Water Under The Bridge:

The exact idiom is that water which has flowed under a bridge has moved on. Hence the context, which means something described as water under the bridge has passed.

Look, it's all water under the bridge now. Get over it, for your own sake.

Wear And Tear

This is actually a legal expression, as well as an idiom. The idiom means natural attrition of the condition of a thing. Wear and Tear, in terms of business hire or rental, means expected deterioration over time, for which the hirer or renter isn't considered liable. When applied to people, the idiom means the effects of experience.

George is looking like he's had some wear and tear, recently.

Wear Your Heart On Your Sleeve:

To be very open, perhaps too open, about your feelings in public.

Poor Joan, wearing her heart on her sleeve like that!

Wearing The Scars:

This is a metaphoric idiom, but in some cases it's a double metaphor, where the obvious outer scars aren't those being referred to.

He's wearing a few scars that you could only see if you knew him well.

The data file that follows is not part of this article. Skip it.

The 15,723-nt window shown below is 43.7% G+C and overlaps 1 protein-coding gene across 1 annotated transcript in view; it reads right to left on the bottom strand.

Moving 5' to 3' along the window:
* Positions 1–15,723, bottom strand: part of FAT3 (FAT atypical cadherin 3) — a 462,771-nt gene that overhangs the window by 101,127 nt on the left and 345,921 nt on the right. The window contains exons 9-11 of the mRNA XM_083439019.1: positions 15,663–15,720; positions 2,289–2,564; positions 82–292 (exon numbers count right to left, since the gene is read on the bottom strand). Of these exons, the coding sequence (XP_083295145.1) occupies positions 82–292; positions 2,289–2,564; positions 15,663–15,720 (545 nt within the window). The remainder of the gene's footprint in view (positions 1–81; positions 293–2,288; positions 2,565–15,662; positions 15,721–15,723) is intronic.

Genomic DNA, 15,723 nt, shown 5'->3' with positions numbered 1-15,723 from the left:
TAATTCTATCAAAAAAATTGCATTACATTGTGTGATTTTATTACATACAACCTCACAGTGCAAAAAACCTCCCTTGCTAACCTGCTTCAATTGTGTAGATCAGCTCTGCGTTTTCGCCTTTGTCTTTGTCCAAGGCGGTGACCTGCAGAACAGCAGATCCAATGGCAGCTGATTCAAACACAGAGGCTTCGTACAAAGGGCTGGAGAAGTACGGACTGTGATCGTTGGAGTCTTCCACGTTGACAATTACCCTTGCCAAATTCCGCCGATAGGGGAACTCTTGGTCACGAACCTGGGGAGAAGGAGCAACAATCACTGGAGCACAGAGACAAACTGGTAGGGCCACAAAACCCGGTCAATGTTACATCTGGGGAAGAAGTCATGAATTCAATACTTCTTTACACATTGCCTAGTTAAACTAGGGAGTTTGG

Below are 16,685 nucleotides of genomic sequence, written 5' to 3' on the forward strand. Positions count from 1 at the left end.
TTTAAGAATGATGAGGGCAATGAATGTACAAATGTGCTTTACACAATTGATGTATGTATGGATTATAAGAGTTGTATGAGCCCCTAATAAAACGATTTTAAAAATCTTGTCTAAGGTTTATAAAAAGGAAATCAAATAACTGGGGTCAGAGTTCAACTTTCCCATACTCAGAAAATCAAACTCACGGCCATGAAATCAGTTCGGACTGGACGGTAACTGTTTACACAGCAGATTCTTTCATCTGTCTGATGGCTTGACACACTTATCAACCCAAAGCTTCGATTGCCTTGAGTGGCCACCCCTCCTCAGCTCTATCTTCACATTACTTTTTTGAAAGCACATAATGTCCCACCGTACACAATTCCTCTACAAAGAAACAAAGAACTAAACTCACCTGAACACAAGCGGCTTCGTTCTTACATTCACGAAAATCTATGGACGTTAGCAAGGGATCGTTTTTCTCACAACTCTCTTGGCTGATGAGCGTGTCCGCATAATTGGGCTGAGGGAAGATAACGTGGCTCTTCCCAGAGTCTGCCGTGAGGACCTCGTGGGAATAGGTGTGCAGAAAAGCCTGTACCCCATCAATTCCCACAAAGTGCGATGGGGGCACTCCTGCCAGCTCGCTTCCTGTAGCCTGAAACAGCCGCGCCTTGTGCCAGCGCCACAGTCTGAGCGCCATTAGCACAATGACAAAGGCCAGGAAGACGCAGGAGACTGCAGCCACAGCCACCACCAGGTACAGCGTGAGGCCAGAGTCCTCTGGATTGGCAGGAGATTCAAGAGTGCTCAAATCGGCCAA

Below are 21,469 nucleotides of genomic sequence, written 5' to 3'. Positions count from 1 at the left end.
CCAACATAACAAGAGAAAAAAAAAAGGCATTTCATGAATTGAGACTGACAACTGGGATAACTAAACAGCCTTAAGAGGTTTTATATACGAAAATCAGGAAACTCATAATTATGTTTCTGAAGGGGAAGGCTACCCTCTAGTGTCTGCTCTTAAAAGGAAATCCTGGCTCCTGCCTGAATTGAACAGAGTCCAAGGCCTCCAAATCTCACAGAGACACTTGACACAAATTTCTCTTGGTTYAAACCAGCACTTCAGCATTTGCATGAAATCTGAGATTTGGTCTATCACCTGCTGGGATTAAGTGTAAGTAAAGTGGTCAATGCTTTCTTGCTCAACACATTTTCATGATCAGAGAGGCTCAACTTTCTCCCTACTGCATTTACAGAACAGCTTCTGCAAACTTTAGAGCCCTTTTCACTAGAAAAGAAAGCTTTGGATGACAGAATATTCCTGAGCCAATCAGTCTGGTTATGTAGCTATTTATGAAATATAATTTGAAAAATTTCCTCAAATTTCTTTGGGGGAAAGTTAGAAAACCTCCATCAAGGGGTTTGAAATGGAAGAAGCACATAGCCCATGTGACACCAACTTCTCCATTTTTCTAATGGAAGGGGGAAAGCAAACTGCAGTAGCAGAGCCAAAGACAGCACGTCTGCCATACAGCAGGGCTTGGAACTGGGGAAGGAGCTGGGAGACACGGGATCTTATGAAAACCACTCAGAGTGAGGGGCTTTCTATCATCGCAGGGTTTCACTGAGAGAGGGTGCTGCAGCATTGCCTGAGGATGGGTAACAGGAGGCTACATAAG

Well Bred:

This idiom has a social context, but also had at one point a class context. A well bred person was considered one of the upper class. In modern terms, it means a person with good manners and social grace.

Fred is very well bred, really knows his way around any group of people.

Well Heeled:

Literally means well dressed, sometimes refers to a social group of the best people in society.

He was always at home among the well heeled, wealthy, and powerful.

Wet Blanket:

A person who acts like a damper on a happy occasion. Wet blankets are usually used to put out fires, and aren't recommended for sleeping in.

I know he didn't intend to be a wet blanket, but he's so good at it.

Wet Hen:

The original expression is Madder Than A Wet Hen, which is now virtually meaningless as a literal statement, but means emotionally upset and vocal.

She was being a real wet hen, running around complaining.

When It Rains, It Pours:

When something happens at all, it happens to excess.

When it rains, it pours, I see; more work than we could do in a year, there.

When Pigs Fly :

Pigs aren't very likely to be flying animals. Hence the expression, which means when the impossible happens.

We'll get new staff when pigs fly, and not before.

Wicked (thing, situation):

New Zealand expression, meaning good, as one of the antonymic inversions of the original meaning of the word as the idiom.

Free beer! Wicked!

Wild and Woolly:

Something that looks wild, uncontrolled.

It was a really wild and woolly pub, some of the people looked utterly mad.

Wild- Child, Man Woman or Thing: